The Challenging Alocasia Zebrina | Easy-to-Follow Care Guide for Beginners

Alocasia Zebrina
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If you love to collect rare exotic plants, Alocasia Zebrina is the right houseplant for you.

Native to the Philippines, Southeast Asia, Zebrina Alocasia is a rainforest plant with zebra-like stems (hence, named Alocasia Zebrina) and green leaves (similar to floppy elephant ears).

Zebrina can’t tolerate rapid temperature changes but will thrive in a hot, humid environment.

Before we move on to the alocasia plant further care, let us clear one thing:

Alocasia is not an easy-to-care-for-plant like any other houseplant ponytail palm, string of hearts, or Rosso Peperomia.

But, hey, if you know the essentials, you won’t believe how simple it can be to get your plant back in shape.

Now to the care part:

Note: Zebra plant, Zebrina Alocasia, Tiger plant, and Elephant ear are other Alocasia names.

Zebra Plant Care

Alocasia Zebrina
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The beautiful zebra-like stems and fascinating arrowy leaves make it a must-have flora for every nature-lover.

Here is the basic alocasia zebrina or tiger plant care:

Soil: Any aroid or potting soil mix (doesn’t hold moisture) with ½ diluted fertilizer

Light: Place it in a bright room with no direct sunlight

Ideal Temperature: 15°C (59°F) to 23°C (74°F)

Ideal Humidity Level: 40% to 65-70%

Watering: Water frequently (filtered water) but in small portions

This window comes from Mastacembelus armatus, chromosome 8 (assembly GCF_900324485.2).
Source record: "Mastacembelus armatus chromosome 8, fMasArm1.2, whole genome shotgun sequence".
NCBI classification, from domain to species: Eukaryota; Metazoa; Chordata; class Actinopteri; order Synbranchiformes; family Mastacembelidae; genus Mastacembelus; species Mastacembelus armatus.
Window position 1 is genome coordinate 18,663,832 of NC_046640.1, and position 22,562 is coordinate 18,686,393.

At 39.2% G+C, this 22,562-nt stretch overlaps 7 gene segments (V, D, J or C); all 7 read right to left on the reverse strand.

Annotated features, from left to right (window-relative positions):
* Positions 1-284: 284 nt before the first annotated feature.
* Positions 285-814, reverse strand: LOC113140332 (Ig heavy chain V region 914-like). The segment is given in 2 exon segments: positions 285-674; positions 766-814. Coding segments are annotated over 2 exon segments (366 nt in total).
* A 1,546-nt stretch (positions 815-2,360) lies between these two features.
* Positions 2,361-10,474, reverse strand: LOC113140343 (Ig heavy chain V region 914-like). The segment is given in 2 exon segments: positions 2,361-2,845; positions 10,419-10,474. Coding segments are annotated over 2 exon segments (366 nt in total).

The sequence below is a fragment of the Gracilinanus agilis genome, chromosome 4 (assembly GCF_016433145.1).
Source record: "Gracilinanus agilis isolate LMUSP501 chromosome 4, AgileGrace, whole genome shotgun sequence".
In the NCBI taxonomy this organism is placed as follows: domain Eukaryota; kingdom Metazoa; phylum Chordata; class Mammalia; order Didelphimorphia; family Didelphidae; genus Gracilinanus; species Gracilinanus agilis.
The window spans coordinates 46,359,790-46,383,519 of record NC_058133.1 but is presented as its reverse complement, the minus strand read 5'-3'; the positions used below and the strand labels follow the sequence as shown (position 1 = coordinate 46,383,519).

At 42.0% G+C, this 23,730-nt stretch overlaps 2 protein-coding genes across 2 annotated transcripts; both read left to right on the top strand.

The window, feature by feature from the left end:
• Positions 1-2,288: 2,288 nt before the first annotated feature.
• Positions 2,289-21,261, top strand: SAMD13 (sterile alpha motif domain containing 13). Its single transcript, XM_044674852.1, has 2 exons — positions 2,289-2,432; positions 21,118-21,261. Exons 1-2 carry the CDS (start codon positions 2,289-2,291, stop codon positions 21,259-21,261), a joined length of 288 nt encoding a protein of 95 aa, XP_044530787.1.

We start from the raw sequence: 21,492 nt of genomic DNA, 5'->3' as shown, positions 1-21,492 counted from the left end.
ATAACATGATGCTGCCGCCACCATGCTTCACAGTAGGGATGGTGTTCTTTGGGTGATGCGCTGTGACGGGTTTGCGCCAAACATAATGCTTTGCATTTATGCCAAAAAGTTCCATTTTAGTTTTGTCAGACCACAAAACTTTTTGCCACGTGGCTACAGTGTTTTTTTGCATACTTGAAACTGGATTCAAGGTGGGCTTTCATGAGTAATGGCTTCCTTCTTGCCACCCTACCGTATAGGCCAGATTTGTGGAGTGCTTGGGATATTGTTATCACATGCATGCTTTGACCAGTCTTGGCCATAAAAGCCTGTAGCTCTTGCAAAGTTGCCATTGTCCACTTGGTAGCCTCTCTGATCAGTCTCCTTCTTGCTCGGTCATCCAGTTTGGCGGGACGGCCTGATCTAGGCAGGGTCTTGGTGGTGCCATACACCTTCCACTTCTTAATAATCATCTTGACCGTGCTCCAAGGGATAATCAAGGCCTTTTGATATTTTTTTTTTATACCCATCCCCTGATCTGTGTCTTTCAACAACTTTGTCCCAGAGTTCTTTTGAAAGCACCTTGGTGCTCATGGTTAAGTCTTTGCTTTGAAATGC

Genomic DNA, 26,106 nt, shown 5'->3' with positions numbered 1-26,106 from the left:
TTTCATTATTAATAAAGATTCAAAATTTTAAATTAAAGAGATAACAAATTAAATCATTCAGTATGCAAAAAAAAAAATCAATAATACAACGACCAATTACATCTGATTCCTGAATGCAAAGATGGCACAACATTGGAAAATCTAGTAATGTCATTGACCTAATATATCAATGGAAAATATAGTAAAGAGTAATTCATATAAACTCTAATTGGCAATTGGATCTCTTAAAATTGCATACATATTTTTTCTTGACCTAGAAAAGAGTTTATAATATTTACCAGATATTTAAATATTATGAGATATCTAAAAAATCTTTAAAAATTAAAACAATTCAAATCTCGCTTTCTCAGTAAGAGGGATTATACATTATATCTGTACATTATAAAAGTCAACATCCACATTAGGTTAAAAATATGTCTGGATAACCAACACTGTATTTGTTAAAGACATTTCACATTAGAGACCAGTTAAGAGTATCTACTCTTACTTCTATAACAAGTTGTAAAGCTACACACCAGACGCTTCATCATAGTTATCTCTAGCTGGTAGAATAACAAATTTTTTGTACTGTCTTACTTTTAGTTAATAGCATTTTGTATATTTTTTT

You may also know them as fussy plants, which honestly, they are! So, how do you take care of Alocasia Zebrina?

Get all the information down below:

1. Soil

The soil should be well-draining, fertile, and airy that doesn’t hold excess moisture in it.

The best material for Zebrina Alocasia is aroid soil mix or potting mix with equal parts of houseplant soil, perlite, and peat moss.

You can also get 5:1:1 soil mix or any soil that is used for the monstera plant.

2. Light

alocasia care
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“The lighter the plant color, the more sunlight it needs.” – yours truly, an Alocasia Zebrina plant parent

When it comes to light, the zebra plant can be quite tricky to handle, so if alocasia needs sun? Yes!

The key is to avoid direct sunlight, but note that these tropical plants don’t do well in low light.

So, to answer that, can alocasia grow in full sun? No, they can’t, and direct high sunlight may even scorch their leaves.

The ideal placement for this challenging houseplant is closer to a window in a bright room with indirect sunlight.

Alocasia or Zebra plant is a reaching plant, which means the leaves lean towards the sun. It is advisable to rotate (quarter turn) it every time you water them.

3. Temperature

Tiger plant, zebrina, loves hot and humid environment but it doesn’t do well in the high-temperature climate.

If you want to see your Alocasia plants thriving and fresh as always, avoid rapid temperature changes.

They cannot survive cold drafts or frost, nor will they do well in direct heat sources like hot radiators.

So, the ideal temperature to grow these houseplants is between 15°C (59°F) to 23°C (74°F).

4. Humidity

The tiger-striped Alocasia Zebrina Reticulata is a tropical rainforest plant from Southeast Asia which loves a high humidity environment.

According to expert Kaylee Ellen, the best practice for elephant ear plants indoors is to provide a humidity level between 40% to 65-70%.

You can say this is the optimum level they need to look healthy and fresh.